Back in March, I wrote in an article that the REIT sell off was an opportunity. At that time, REIT investors only had one thing in mind: the risk of potential interest rate increases. The sentiment of the market quickly changed and investors got increasingly pessimistic on the prospects of REITs in periods of rising interest rates. Consequently, the market sold off with the broad US REIT index (NYSEARCA:VNQ) dropping by 6% and many individual REITs suffering even sharper sell-offs:
Was this an overreaction of the market? To answer this question, have a look at the same chart only one month later:
All the losses have practically been recovered. It took only one month for the market sentiment to reverse and those who followed me on this trade have earned a quick and nice return. This was an easy call for me and I was confident that a recovery was around the corner simply because that is what history has thought me.
The March rate hike was not the first neither the last one. We have experienced many other hikes in the past and REIT investors seem to always react the same way: they sell off leading to the hike and quickly forget about it and buy back soon after the hike. This makes no sense, but it is clearly what is happening.
Have a look at how REITs performed leading to and after the second last rate hike of December 2016:
Can you recognize a similar pattern? A sell-off followed by a quick recovery… This has happened 10s of times in the past in a surprisingly consistent and repeatable manner. I have profited from this market overreaction at many times in the past and did once again last month.
Conclusion: Interest Rate Concerns are Overblown and Investors Overreact
I always find it laughable at how investors pay so much attention to such small macro events. How does a 25-basis point interest rate hike really affect your long term real estate investment? Is it really going to have a material long term impact on your investment? Fearing interest rate hikes is simply an irrational behavior in my opinion and perhaps one of the largest misconception when it comes to REITs.
Studies from NAREIT have demonstrated that share prices of listed Equity REITs have more often increased than decreased during times of rising interest rates. In the 16 periods since 1995, when interest rates rose significantly, Equity REITs generated positive returns in 12 of them. The reason is that changes in the level of interest rates often reflect changes in the level of economic activity. A better economy then results in a higher occupancy, rent growth and overall superior business fundamentals for REITs. So, on one hand, increased interest rates result in less demand for real estate investments and higher increased cap rates which then lead to lower real estate values and lower NAVs for REITs. But on the other hand, REITs may be able to increase cash flow as a result of the stronger economy, so the effect tends to often balance itself out. Therefore, a conservatively financed REIT with low levels of variable interest rates is likely to do just fine over time, regardless of small changes in interest rates.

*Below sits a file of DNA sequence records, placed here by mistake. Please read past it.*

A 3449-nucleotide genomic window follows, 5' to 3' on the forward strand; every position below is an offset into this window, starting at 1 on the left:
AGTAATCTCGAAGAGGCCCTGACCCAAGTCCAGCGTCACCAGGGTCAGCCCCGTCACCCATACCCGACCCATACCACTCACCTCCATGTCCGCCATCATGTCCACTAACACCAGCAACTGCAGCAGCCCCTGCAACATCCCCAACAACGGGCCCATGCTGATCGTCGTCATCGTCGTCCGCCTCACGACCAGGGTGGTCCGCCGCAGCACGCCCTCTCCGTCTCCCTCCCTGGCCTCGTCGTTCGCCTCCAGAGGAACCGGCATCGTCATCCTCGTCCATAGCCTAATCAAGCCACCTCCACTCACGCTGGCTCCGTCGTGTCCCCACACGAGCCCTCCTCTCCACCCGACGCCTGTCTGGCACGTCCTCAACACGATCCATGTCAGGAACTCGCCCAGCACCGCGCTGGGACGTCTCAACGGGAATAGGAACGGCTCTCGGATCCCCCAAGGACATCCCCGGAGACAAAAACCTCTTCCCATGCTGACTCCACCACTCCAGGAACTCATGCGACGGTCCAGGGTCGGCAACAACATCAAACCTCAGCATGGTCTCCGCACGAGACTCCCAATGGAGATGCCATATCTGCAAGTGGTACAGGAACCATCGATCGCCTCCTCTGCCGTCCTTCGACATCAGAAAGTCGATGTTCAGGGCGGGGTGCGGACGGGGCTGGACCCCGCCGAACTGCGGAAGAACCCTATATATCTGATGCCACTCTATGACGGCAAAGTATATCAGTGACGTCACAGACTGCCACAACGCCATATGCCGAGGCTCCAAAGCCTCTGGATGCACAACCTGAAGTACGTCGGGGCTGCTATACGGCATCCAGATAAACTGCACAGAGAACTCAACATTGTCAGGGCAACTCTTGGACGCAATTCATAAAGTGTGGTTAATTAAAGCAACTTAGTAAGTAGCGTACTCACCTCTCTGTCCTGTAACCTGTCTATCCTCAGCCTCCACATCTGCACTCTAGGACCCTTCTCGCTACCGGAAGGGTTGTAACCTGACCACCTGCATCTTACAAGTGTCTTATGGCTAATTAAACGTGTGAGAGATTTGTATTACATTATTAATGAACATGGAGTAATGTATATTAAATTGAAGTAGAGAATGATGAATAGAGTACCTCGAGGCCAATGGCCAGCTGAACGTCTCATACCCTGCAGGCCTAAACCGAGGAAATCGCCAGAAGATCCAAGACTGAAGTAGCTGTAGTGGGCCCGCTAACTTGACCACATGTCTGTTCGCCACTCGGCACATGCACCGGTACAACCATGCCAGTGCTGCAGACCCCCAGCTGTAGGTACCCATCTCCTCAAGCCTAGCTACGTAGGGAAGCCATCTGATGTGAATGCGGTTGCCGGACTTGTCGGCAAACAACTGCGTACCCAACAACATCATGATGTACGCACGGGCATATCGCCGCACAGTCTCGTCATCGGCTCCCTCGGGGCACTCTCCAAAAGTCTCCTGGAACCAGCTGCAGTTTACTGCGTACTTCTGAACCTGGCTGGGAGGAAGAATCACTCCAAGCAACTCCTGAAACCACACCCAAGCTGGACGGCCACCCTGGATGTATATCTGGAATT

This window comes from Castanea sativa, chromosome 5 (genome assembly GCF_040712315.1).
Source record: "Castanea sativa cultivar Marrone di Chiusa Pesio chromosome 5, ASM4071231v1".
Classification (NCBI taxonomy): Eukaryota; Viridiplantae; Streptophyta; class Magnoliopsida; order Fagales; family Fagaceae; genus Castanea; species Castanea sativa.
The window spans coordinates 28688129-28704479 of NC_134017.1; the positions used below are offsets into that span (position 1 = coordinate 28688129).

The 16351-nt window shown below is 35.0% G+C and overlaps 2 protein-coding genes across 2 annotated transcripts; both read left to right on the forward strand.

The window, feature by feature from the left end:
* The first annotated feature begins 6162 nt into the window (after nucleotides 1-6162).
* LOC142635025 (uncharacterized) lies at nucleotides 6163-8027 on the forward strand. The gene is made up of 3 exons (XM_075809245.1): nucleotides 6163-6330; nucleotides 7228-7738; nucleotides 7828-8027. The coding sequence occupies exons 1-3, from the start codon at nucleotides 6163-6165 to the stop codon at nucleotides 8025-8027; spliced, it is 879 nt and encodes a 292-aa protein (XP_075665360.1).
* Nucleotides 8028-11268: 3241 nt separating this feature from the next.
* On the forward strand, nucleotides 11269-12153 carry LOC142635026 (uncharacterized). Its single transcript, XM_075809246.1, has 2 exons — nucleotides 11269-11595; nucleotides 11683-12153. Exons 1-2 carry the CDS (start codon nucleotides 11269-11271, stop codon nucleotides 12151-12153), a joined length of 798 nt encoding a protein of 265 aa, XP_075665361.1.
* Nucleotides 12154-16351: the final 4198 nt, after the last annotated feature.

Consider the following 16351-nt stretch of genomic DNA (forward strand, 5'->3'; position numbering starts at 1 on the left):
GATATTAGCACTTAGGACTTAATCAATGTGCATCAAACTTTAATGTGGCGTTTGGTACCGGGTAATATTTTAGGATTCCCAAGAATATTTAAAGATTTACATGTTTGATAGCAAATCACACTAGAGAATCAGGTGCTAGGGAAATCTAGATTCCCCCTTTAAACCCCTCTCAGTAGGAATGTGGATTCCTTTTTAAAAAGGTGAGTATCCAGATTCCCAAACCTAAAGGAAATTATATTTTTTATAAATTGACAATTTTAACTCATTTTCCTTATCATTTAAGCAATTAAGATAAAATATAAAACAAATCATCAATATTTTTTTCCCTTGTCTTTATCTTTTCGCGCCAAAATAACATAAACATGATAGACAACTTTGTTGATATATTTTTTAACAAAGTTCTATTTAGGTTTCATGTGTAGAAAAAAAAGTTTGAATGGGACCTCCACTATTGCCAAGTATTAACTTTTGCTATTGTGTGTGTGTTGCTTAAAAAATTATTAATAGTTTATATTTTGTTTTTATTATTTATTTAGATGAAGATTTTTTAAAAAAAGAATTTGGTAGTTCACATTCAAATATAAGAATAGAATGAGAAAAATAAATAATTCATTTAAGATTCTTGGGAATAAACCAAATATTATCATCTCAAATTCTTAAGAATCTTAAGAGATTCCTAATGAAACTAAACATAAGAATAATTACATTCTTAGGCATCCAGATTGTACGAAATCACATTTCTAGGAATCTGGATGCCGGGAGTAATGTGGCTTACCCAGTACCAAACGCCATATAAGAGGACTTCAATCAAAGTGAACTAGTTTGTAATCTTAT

This does not mean that REITs will never suffer from interest rate increases. If interest rates are increased too fast, it can cause a whole country to go into recession and that would certainly harm REITs as well. But this is not a REIT-specific risk. All income-producing assets, including stocks, are affected by higher interest rates.
There are today many quality REITs that trade between 10-15 times their FFO including W.P. Carey (NYSE:WPC), Gramercy Property Trust (NYSE:GPT), Medical (NYSE:MPW), Omega (NYSE:OHI), Chatham (NYSE:CLDT) and Stag (NYSE:STAG) to name just a few. If you own one of these REITs and earn a mid-to high single digit dividend yield, you really do not need much growth to get to double digit returns. Even if interest rate hikes cause the FFO multiple to contract a bit, your long-term returns would still look very compelling.
The perceived risk is higher than it really is in my view. Investors are famous for being overconfidence and for overreacting to macro events. Despite being very stable investments, REITs often become the victim of these irrational behaviors; causing abnormal volatility in the market.
I always load up on REITs when this cycle occurs. During last March, I was for instance aggressively buying shares of Medical Properties Trust which are now up about 15% since then. From my experience, this pattern is surprisingly consistent and I already look forward to the next rate hike. I hope that investors become irrational again so that I can pick up quality names at bargain prices.
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Disclosure: This article is for informational purposes only. It is not a recommendation to buy or sell any security and is strictly the opinion of the writer. Readers are expected to conduct their own due diligence or seek advice from a qualified professional.
Disclosure: I am/we are long WPC, GPT, OHI, MPW.
I wrote this article myself, and it expresses my own opinions. I am not receiving compensation for it (other than from Seeking Alpha). I have no business relationship with any company whose stock is mentioned in this article.